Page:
Six Nations

Six Nations Rugby

Allan Massie: Nationality of coaches is irrelevant in Test rugby

Coaches have been in the news recently. First, Andy Farrell will succeed Joe Schmidt as Ireland’s coach after the World Cup. This should make the 2020 Six Nations England-Ireland match an interesting family affair, with father Andy coaching Ireland and son Owen , one assumes, captaining England.Then there is a rumour that the RFU is considering asking Warren Gatland to be Eddie Jones’ successor when the garrulous Australian moves on. It was long assumed that Gatland’s ambition was to be the next coach for his native New Zealand. So it may be that he would be interested in the Twickenham job only as the next best thing. This is something that presumably wouldn’t commend him to the RFU. If, however, he does land up at Twickenham, he will have been pretty well round the houses as head coach of Ireland, Wales and England, and, twice, of the Lions. Meanwhile the Welsh Rugby Union has already appointed another New Zealander, Wayne Pivac, to take over from Gatland next season.

Scotland
Johnny Sexton celebrates his crucial drop-goal against France. Picture: AFP/Getty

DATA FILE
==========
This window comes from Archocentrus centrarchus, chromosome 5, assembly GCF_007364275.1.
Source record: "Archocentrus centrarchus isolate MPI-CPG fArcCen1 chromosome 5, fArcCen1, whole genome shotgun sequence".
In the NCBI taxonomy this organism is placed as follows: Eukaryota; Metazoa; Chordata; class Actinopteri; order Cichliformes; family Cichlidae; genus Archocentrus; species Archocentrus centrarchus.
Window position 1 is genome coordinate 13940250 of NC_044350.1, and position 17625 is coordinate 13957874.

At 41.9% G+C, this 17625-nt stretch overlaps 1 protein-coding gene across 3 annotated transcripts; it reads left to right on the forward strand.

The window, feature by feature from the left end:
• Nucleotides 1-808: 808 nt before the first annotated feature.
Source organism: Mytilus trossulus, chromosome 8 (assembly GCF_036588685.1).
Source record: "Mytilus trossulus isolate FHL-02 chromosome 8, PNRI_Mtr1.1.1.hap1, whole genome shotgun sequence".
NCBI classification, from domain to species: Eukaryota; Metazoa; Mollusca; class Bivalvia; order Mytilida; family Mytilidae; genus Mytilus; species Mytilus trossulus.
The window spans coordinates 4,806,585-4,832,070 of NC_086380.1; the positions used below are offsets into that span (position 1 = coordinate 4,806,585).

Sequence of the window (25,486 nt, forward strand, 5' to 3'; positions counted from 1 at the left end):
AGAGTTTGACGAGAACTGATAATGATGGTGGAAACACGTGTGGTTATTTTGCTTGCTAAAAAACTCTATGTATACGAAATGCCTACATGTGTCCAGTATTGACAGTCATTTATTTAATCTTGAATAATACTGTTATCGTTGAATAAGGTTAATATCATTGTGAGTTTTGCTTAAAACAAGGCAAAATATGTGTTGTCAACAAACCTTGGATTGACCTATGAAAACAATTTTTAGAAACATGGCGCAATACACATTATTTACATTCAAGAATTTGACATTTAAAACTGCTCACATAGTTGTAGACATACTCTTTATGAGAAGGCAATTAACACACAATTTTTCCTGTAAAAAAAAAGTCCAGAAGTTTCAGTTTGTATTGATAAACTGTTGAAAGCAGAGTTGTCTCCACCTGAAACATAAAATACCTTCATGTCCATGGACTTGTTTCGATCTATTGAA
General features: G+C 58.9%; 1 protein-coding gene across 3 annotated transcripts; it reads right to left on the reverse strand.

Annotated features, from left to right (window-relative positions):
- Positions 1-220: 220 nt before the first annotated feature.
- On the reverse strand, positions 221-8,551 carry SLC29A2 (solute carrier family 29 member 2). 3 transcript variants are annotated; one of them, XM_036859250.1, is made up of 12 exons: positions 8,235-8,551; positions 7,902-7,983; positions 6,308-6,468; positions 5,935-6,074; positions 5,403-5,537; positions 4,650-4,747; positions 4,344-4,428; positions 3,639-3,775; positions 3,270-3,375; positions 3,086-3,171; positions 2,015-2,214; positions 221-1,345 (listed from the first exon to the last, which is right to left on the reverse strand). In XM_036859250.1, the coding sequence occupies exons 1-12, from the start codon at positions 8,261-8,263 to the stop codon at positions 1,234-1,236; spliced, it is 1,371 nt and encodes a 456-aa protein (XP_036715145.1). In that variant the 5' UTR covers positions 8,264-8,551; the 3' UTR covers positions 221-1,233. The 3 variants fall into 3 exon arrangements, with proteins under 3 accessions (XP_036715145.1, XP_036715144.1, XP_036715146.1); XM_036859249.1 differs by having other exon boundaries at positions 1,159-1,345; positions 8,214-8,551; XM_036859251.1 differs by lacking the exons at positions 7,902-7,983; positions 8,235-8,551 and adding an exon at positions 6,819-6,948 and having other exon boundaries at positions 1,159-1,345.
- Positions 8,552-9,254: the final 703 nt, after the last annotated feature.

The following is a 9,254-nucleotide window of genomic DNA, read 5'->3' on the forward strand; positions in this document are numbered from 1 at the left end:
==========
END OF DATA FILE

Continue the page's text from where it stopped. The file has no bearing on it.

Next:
Allan Massie: Last word on Six Nations belongs to Sexton

Two kicks by Johnny Sexton and one pass by Finn Russell will be remembered for a long time. Sexton’s drop-goal against France deep into what we used to call injury time not only won that match; it set Ireland on the way to their Grand Slam. His second kick was that steepling Garryowen which enabled Gary Ringrose to touch down for Ireland’s first try at Twickenham. The pass was, of course, Finn Russell’s audacious one against England which set Huw Jones off on a run which a moment later saw Russell put Sean Maitland over in the corner for a 
second Scottish try.

Six Nations

Greig Laidlaw blocked out distraction to kick Scotland into third

Scotland finished the Six Nations in third place with three wins to their credit, although that didn’t look likely for much of Saturday’s game in Rome. The Scots ended this tournament as they had started it, playing badly, and
it took two tries in the final quarter, the first by Sean Maitland, the 
second by Stuart Hogg, to secure 
victory.

Six Nations

Scotland due applause for progress, but more is needed

Gregor Townsend can be justifiably proud of his first Six Nations season finishing above England and France even if two of Scotland’s three victories owed little to his running rugby philosophy. Certainly Townsend would have bitten your arm off if you’d offered him three wins after the final whistle in Cardiff.

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